My daughters are only 2.5 years apart in age, and the most aggravating part of having more than one kid was the constant fighting between them. We often played line-leader when hiking with the kids. The line-leader got to go first and look for trail blazes. They would constantly fight over who got to be line leader. On one hike, exasperated from the constant bickering, we invented a new game. It was sort of a “changing of the guard” ceremony. When switching roles as the line leader, the girls would need to face each other, hold hands, and say some ridiculous ceremonial mumble-jumble, put their hands over their heads, turn around 3 times, stomp their feet…etc., I can’t remember the details, but we made up something quite fun and silly. They got such a kick out of the ceremony that they happily took turns being line leader just to experience the silly ceremony over and over again. We had to try to convince them to wait longer to take turns because we weren’t getting anywhere fast enough!
One thing my girls liked to play was house. They would always want to be “the Mommy”. Once my little one was totally melting down on the trail, she was too tired to hike, she couldn’t go anymore. I switched into toddler mode. My voice changed to that of a little girl. I called her Mommy. I asked for her help because I was so little I wasn’t sure I could hike on the rough trail. She took my hand, put on her mommy voice, and guided me along the trail, pointing out where the trail markers were, helping me to avoid puddles and step along rocks, and trying to convince me that even though I was tired, I could make it back to the car OK. This game worked like magic! Suddenly she would have energy and forget she was tired. Often we played role reversal all the way back to the car. Think of roles that will enchant your children. Perhaps a general, or a native guide or superhero helping an injured visitor out of the forest, a scoutmaster, or the daddy. They will get so involved with their new responsibility and role that they will forget they’re tired.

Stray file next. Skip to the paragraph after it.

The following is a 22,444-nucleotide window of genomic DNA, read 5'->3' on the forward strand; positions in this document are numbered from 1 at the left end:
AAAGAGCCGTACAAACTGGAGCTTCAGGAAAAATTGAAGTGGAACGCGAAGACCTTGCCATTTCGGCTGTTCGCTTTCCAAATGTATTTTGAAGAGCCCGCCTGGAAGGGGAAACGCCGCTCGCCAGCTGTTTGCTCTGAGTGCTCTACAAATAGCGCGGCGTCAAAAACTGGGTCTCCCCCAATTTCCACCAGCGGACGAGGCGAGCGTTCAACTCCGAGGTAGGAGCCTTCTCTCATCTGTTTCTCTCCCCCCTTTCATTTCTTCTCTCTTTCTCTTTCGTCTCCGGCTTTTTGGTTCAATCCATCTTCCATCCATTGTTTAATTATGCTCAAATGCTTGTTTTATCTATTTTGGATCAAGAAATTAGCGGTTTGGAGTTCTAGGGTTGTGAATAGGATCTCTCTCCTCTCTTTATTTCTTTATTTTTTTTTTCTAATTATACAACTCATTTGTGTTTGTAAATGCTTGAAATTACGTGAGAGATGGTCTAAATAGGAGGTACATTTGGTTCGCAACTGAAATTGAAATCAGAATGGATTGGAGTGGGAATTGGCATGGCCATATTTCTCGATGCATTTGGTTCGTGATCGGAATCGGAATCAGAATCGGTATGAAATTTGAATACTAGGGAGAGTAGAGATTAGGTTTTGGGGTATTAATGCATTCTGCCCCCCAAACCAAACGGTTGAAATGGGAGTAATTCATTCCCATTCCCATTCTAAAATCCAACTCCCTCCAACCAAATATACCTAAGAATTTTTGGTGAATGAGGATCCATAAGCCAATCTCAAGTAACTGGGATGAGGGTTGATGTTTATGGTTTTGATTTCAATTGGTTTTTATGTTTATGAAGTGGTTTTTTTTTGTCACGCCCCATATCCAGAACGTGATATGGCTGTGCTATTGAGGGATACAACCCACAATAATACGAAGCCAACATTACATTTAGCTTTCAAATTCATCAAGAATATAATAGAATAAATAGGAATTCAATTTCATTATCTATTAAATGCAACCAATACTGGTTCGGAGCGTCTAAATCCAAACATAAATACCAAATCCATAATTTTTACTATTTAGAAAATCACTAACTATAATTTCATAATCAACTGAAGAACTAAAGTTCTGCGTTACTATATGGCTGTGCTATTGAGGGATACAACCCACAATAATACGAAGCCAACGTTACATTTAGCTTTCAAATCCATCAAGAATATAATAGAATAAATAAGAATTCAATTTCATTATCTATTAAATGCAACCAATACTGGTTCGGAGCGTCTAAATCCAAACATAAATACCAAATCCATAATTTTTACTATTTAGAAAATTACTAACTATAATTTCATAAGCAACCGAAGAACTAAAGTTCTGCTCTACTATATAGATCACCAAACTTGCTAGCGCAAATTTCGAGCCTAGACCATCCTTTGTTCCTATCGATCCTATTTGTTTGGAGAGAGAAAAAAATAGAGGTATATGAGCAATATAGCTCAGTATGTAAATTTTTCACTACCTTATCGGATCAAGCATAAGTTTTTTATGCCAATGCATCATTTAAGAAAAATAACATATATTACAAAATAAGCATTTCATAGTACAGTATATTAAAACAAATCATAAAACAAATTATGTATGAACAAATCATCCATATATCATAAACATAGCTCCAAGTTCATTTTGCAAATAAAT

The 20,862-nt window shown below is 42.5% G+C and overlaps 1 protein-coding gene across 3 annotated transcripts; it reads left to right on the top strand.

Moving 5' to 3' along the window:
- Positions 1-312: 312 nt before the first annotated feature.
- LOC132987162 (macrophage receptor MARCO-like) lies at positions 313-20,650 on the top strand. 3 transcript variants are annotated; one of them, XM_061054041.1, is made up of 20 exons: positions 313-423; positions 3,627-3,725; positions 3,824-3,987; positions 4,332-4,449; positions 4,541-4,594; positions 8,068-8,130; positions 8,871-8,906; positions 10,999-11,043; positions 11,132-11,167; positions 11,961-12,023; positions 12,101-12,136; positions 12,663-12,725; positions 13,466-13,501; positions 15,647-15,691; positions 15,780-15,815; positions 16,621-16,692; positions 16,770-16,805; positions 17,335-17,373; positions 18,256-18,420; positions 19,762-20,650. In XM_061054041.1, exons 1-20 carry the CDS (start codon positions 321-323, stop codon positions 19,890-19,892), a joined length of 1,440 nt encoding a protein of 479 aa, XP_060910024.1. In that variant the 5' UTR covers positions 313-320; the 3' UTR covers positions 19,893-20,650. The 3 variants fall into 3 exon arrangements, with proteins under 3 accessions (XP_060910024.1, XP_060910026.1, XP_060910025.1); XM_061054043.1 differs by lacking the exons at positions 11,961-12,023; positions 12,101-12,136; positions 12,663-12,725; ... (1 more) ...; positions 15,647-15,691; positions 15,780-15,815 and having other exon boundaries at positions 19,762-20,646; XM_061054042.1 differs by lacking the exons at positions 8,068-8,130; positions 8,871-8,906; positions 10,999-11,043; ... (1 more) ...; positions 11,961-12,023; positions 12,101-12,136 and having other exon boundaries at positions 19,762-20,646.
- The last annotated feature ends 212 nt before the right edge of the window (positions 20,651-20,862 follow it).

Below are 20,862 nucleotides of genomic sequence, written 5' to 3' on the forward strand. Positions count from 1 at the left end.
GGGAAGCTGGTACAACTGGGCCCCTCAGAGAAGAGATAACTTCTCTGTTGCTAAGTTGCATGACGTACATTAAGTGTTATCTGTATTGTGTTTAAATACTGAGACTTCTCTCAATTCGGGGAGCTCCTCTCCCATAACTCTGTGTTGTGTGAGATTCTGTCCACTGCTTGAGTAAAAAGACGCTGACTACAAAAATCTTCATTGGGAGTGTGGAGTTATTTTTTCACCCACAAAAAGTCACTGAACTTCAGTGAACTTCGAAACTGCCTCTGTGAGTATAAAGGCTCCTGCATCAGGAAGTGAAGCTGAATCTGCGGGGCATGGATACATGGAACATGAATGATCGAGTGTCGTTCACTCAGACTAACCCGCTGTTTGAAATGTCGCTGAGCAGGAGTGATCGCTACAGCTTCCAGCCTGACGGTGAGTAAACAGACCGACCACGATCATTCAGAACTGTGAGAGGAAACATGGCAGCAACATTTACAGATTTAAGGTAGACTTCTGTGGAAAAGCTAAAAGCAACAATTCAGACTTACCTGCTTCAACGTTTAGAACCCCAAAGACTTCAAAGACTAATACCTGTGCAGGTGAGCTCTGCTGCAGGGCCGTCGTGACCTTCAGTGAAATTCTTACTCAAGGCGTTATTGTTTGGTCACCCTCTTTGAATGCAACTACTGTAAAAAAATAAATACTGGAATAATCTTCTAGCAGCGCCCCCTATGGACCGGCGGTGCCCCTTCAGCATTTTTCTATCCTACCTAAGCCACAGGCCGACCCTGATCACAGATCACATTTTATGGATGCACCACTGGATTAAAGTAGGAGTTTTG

Hiking with kids shouldn’t be anti-social. We never let our children bring gadgets such as iPods or Gameboys on hikes. However a couple of gadgets can keep them engaged and participating. An old digital camera is a fun way for them to capture images of what they want, and they can look forward to going home and looking at the images on the computer. If you geocache with the children, you can set a waypoint and they can monitor the compass on the GPS unit to see which direction to go in and how far the target is. Walkie talkies are always fun. If you enjoy birdwatching or if there is interesting far off scenery to view, bring binoculars. Try not to offer them until the children are bored or they will only focus on the gadgets.
Wait for it…
All of these methods worked for us, but one important point needs to be made. Save these methods for when you REALLY need them. At first, let the kids enjoy hiking and nature for what it is, plain and simple, without gadgets and distractions. Only take out your arsenal of distractions when they start to lose energy or interest. If hikes become all about the bribes and distractions, they will never learn what is so special about hiking and nature to begin with. Talk to them throughout the hike. Point out things of interest, things of beauty, how nature works, how animals survive. Also point out things that don’t belong in nature – scold the hiker who left the garbage or graffiti, teach them leave-no-trace ethics and let them feel some stewardship towards the natural landscape. And most of all, don’t forget to have fun! Yelling at your tired child for not keeping up or for whining isn’t going to leave a positive impression on them the next time you want to take them hiking. Remember to accentuate all that hiking and nature has to offer and show by your example how much fun it can be.